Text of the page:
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Lower Sindh faces health hazards

By Amar Guriro

The discharge of heavily contaminated domestic and industrial waste into Phuleli Canal in Hyderabad continues unabatedly and no relevant authority has taken notice of the grave threat this situation poses.

A large portion of the province, particularly the lower Sindh, has brackish and saline underground water due to the influence of the sea and water shortage in the Indus River.

Phuleli Canal is one of the important canals of River Indus that provides potable water to more than three million human population of three major districts in lower Sindh along with the Akram Wah (also known as Lined Channel).

During a recent visit to the canal, this scribe found several illegal outlets pouring sewerage water into it. Since there is no restriction whatsoever regarding the disposal of waste in these canals, there are dozens of drainage outlets from the entire Hyderabad city.

The discharging of untreated sewage, garbage, industrial waste, effluent from laundry factories, cattle excreta from hundreds of cattle farms established on the banks of the canal, and waste products from hospitals and slaughterhouses into the an area over 20-km of Phuleli Canal and partly into the Lined Channel.

According to Badin Development and Research Organisation (BDRO), an organisation working on water contamination, all the hospital waste from Hyderabad city’s 40 main sewer nullahs.

Beside that there are effluents from 1,000 big laundries, effluent from 500 cattle farms situated on both sides of the canal, toxic waste from 12 plastic factories and domestic sewage. These all sources of pollution are located in Tando Muhammad Khan, Matli and Talhar towns is poured into Phuleli Canal.

“The heavily contaminated sewage and garbage, toxic chemicals, dyes and other heavy metals in the industrial effluents as well as wastes from slaughterhouses and animal excretions have converted these water bodies into poisonous canals,” said BDRO’s Muhammad Khan Samoo.

His organisation, BDRO has recently conducted a laboratory test after taking several water samples from Phuleli Canal and found that the water is highly toxic and not safe for human consumption.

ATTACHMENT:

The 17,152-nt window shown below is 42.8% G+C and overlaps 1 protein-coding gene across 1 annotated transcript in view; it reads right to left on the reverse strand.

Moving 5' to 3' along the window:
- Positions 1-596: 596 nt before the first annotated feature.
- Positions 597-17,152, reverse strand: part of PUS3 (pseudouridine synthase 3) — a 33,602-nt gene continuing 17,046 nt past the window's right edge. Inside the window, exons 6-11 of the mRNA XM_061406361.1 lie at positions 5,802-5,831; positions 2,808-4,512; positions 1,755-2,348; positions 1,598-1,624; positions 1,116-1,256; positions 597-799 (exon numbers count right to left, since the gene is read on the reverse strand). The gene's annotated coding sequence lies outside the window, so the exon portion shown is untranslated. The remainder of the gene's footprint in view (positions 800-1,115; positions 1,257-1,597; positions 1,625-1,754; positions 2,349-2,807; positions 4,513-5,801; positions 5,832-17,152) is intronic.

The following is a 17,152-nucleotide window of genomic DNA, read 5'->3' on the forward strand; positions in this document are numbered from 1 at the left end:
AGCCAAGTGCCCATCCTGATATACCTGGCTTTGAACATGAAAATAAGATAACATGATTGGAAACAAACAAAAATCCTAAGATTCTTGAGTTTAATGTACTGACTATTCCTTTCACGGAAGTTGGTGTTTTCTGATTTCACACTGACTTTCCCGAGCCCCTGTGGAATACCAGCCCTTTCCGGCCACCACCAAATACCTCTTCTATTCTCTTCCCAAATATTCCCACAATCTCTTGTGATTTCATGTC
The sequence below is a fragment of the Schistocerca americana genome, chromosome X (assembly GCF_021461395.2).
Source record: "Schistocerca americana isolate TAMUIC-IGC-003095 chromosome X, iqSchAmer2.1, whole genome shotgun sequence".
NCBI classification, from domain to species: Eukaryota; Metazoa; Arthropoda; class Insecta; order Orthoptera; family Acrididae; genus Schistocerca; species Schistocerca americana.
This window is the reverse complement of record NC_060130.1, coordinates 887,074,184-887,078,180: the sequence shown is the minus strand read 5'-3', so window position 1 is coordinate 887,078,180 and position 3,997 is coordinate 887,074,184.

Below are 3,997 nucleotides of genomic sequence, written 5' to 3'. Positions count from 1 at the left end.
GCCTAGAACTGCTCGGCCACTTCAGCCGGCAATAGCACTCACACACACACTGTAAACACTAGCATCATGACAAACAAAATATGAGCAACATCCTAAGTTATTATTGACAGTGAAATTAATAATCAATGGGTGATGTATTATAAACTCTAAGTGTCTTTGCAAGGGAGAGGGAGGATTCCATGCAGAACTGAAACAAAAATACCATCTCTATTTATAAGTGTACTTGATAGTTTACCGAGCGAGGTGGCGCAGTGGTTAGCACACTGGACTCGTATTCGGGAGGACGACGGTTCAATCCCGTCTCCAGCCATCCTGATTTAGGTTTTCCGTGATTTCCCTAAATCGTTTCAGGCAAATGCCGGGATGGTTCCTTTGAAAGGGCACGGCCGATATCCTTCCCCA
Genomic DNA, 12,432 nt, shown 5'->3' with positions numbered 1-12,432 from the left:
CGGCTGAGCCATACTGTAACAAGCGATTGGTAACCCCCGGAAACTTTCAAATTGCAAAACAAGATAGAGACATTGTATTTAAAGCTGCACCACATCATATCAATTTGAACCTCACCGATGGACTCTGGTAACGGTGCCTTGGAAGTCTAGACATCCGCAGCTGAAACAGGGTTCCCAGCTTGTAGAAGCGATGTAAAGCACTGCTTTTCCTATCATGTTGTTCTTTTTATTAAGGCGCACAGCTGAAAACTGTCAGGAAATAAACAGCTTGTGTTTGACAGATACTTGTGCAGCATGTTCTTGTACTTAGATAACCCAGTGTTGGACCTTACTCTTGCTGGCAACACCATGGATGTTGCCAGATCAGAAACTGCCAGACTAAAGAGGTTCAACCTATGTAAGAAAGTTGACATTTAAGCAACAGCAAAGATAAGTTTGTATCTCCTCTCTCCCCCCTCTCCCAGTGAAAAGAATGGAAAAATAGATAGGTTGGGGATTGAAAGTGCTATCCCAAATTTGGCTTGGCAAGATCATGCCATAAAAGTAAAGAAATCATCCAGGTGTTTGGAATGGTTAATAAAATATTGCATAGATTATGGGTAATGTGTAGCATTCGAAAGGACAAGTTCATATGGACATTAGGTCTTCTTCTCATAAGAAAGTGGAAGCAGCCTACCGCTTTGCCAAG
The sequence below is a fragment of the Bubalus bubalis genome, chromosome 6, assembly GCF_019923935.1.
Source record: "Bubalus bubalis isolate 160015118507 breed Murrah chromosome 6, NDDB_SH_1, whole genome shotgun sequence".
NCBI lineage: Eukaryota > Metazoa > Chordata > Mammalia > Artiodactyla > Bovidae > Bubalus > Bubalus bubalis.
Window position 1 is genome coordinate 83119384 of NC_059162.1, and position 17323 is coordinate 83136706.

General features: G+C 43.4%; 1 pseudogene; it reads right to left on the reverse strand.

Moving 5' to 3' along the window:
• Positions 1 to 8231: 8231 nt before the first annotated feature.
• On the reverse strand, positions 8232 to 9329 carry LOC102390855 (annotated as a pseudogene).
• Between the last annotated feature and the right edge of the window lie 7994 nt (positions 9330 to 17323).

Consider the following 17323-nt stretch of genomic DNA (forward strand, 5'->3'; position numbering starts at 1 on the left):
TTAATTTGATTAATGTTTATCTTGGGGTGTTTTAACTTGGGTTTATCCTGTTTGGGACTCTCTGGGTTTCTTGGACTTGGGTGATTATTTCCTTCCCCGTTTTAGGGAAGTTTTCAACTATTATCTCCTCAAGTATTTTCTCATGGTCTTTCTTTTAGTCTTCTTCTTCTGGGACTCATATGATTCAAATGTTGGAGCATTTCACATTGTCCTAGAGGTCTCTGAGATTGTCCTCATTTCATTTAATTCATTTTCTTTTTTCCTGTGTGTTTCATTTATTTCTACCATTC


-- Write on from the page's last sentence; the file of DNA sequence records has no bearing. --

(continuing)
“The recent results of the water samples show that contaminated water is causing abdominal diseases in resident of cities and towns carrying potable water from Phuleli Canal,” said Samoo.

On the other hand, District Nazim Hyderabad Kanwar Naveed Jamil justified the pouring of highly contaminated industrial and domestic waste from Hyderabad city.
“It is not new phenomenon and has been going on since 1947. I am not responsible for the industrial waste in Phuleli Canal and you should ask the people from the related department,” said Nazim.

He added that his government has recently started treatment plants so that sewerage water can be treated and then poured into the canal. “Though Hyderabad is not taking a single bucket of water from this canal but we have planned three major treatment plants for the lower districts purely on humanitarian grounds,” he said while admitting that all the sewerage of Hyderabad city is being poured in the canals or in Indus River.

“I have no idea exactly how much sewerage water is produced daily in the city, as some portion of it is poured in canals and other portions are either poured in Indus River or used for agricultural purposes,” he said.

He maintained that the district governments of district Tando Muhammad Khan and Badin are responsible to arrange the treatment plants for the sewerage water of Hyderabad that is being poured into the Phuleli Canal as they are taking potable water from it.

The federal and provincial government must take serious notice of the activities, which are causing water contamination and must come forward to save the people living in the lower districts of Sindh.

Tuesday, May 19, 2009
Daily Times


About WashMedia-South Asia

WashMedia-South Asia is a group of South Asian journalists working on water, sanitation and hygiene issues. Theses journalists are from Pakistan, India, Bangladesh, Sri Lanka and Nepal.


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